I'm Jason Firth.
A lot has been said about AI of late, the idea that AI could "evolve" and become a true intelligence.
With respect to any system I've seen so far, that sounds plausible, except that it isn't. Much like a stuffed doll will never evolve into a human because the fundamental stuff that makes up both are completely different, "Artificial Intelligence" and actual intelligence are made up of things that are absolutely different.
Dear Mr. Firth:
I am responding to your email of April 26, 2018, concerning the Government of Canada’s approach to supporting apprenticeship and the skilled trades. I appreciate your sharing your experiences and views on the Government’s measures aimed at increasing entry into apprenticeship.
I especially noted your view that making more apprenticeship opportunities available to young Canadians could be a more effective way to support the development of skilled tradespeople than direct incentives for apprentices.
Many of the Government of Canada’s investments in apprenticeship are aimed at providing support and incentives to ensure there is an appropriate supply of skilled, mobile and certified tradespeople to meet labour market needs. As the average age of entry to apprenticeship in Canada is 28, it is important to address the barriers that prevent youth from fully participating in the Canadian labour market, including the skilled trades.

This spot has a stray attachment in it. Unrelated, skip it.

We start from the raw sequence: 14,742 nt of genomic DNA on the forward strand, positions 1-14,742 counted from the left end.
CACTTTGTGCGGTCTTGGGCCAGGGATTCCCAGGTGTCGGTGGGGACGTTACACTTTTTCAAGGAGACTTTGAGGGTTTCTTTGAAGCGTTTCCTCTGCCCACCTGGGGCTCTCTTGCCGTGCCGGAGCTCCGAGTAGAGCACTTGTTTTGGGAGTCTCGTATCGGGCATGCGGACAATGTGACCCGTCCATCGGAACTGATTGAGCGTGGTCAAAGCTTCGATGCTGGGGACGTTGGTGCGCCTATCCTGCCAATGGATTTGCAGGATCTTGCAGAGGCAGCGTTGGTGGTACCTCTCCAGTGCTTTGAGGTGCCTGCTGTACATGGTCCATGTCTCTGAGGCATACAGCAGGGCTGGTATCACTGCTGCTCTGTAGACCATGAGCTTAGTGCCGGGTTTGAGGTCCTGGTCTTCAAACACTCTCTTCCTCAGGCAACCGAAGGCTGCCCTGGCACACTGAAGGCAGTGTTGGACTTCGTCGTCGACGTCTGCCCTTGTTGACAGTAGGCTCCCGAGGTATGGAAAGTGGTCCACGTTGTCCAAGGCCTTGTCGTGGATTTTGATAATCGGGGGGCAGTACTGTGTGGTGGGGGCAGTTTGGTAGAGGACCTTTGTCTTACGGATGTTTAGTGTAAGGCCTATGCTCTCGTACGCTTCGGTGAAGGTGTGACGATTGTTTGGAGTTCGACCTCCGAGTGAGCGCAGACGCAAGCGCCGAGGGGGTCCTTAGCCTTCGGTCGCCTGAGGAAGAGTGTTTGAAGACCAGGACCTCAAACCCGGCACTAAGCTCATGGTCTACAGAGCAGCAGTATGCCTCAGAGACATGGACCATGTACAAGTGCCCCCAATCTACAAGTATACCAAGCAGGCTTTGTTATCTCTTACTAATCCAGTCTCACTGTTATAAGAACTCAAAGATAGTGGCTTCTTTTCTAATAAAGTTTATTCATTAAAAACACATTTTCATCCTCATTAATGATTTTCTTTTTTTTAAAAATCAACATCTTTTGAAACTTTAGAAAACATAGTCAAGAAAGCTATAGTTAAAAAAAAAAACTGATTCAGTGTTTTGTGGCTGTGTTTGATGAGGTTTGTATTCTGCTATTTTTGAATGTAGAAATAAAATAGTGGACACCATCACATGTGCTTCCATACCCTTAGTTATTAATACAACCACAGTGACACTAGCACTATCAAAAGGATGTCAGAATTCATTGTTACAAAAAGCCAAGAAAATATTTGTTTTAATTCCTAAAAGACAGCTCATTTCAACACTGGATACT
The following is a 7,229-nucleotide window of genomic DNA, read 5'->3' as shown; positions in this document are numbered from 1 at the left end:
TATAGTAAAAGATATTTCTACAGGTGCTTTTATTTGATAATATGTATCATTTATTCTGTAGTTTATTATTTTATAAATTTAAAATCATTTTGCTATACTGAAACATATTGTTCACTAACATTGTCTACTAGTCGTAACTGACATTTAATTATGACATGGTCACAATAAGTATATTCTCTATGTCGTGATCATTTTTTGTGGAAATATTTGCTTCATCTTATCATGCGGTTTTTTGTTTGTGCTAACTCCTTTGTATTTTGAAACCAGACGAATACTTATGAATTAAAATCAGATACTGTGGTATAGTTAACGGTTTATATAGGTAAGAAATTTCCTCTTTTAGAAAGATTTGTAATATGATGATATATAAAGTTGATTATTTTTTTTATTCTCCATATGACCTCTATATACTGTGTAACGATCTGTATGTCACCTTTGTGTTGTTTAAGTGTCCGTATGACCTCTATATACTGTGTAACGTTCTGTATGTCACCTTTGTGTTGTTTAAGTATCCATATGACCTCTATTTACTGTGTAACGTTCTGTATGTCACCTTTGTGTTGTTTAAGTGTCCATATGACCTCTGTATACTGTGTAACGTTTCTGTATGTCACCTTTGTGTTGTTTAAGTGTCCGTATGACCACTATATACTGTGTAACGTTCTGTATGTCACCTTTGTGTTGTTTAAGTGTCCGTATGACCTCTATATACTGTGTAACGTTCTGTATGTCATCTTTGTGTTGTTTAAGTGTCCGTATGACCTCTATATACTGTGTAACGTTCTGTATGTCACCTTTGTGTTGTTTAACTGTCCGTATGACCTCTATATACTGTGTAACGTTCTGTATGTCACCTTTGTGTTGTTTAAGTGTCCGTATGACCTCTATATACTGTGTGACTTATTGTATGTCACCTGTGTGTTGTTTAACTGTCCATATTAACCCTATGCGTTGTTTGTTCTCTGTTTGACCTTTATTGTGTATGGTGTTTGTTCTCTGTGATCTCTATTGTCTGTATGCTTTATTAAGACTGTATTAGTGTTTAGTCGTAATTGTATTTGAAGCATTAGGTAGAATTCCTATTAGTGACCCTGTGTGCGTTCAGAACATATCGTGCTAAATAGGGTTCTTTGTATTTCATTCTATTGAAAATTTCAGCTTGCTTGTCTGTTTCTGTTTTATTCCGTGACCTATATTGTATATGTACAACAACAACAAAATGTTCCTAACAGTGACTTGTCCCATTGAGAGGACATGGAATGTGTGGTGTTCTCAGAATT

Measures such as the Apprenticeship Grant help to support apprentices with the challenges they face. Evaluations of programs such as these are conducted every five years in order to monitor performance and results. The latest evaluation of the Apprenticeship Grant indicated that it is a means of offsetting costs for apprentices. Findings from performance measurement exercises help to shape government policy decisions. For example, the introduction in Budget 2018 of the new Apprenticeship Incentive Grant for Women was based on findings pointing to barriers faced by women in participating and succeeding in apprenticeship and the skilled trades.